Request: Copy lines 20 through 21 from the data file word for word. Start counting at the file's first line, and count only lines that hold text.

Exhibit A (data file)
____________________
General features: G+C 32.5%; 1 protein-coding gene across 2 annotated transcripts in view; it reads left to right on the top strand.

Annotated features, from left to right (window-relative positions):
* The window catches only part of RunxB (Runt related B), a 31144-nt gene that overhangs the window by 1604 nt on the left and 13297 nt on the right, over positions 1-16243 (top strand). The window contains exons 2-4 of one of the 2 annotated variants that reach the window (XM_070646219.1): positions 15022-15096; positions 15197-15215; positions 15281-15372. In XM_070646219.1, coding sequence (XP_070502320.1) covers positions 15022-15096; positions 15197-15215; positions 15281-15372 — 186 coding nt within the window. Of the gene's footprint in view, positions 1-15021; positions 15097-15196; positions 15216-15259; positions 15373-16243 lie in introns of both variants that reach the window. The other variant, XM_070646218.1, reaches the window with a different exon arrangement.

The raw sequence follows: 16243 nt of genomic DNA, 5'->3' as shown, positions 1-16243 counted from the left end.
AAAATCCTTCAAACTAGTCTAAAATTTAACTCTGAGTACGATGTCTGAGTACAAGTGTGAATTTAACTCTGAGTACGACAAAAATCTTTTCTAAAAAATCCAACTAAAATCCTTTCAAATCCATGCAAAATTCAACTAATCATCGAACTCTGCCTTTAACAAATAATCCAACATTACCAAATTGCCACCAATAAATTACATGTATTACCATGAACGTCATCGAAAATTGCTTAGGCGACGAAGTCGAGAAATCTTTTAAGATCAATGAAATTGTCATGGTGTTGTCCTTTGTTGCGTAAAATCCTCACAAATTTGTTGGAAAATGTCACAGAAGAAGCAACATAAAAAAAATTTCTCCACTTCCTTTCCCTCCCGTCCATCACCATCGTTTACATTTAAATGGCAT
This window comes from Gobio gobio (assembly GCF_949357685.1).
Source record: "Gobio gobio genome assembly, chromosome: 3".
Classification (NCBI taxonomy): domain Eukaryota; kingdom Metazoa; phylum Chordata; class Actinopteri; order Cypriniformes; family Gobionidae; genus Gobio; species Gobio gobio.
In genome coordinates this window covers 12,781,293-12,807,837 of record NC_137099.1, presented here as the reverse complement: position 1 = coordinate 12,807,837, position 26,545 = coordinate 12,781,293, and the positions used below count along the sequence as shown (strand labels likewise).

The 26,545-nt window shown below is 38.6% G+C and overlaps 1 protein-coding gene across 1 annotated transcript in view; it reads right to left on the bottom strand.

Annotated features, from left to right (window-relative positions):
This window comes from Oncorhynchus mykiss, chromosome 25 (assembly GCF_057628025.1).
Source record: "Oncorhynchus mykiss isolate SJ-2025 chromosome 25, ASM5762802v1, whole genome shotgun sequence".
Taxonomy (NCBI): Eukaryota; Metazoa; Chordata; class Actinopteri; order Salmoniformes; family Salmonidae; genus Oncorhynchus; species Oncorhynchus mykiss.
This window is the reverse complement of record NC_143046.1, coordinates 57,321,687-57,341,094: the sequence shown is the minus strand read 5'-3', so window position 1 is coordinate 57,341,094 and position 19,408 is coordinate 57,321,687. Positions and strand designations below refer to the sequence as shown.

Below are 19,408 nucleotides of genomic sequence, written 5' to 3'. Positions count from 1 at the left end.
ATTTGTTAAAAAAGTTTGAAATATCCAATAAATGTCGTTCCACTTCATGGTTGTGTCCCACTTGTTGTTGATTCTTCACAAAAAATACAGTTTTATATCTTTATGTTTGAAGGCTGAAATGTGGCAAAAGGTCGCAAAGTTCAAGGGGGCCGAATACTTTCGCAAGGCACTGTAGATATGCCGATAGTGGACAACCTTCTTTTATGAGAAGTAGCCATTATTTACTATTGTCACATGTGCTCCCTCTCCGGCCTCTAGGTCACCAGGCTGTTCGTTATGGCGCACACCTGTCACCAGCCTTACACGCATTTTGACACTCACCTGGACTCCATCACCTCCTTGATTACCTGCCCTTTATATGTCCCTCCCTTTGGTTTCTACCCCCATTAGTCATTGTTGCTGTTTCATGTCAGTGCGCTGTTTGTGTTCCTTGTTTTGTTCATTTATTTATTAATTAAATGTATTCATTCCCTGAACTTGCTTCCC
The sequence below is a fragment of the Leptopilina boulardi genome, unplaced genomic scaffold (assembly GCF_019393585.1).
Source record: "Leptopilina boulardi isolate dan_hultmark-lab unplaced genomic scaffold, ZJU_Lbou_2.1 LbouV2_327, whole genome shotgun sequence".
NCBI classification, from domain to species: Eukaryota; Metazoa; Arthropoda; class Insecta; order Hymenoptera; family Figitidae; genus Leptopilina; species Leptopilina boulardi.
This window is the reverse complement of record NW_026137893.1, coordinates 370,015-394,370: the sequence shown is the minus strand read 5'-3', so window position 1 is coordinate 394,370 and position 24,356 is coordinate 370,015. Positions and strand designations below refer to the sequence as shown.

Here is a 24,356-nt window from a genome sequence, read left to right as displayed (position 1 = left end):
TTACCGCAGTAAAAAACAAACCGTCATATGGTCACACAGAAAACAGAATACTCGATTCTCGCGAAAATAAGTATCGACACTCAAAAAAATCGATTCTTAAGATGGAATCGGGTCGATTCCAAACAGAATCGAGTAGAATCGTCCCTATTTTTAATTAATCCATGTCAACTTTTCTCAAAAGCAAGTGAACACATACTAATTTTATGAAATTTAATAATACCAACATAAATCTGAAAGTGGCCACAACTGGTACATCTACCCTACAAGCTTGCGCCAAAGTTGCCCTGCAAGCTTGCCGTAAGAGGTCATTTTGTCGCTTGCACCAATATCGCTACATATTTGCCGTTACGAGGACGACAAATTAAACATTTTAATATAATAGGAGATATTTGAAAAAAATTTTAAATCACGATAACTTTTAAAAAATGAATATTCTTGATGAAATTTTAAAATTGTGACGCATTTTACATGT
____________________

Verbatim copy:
NCBI classification, from domain to species: Eukaryota; Metazoa; Arthropoda; class Insecta; order Hymenoptera; family Figitidae; genus Leptopilina; species Leptopilina boulardi.
This window is the reverse complement of record NW_026137893.1, coordinates 370,015-394,370: the sequence shown is the minus strand read 5'-3', so window position 1 is coordinate 394,370 and position 24,356 is coordinate 370,015. Positions and strand designations below refer to the sequence as shown.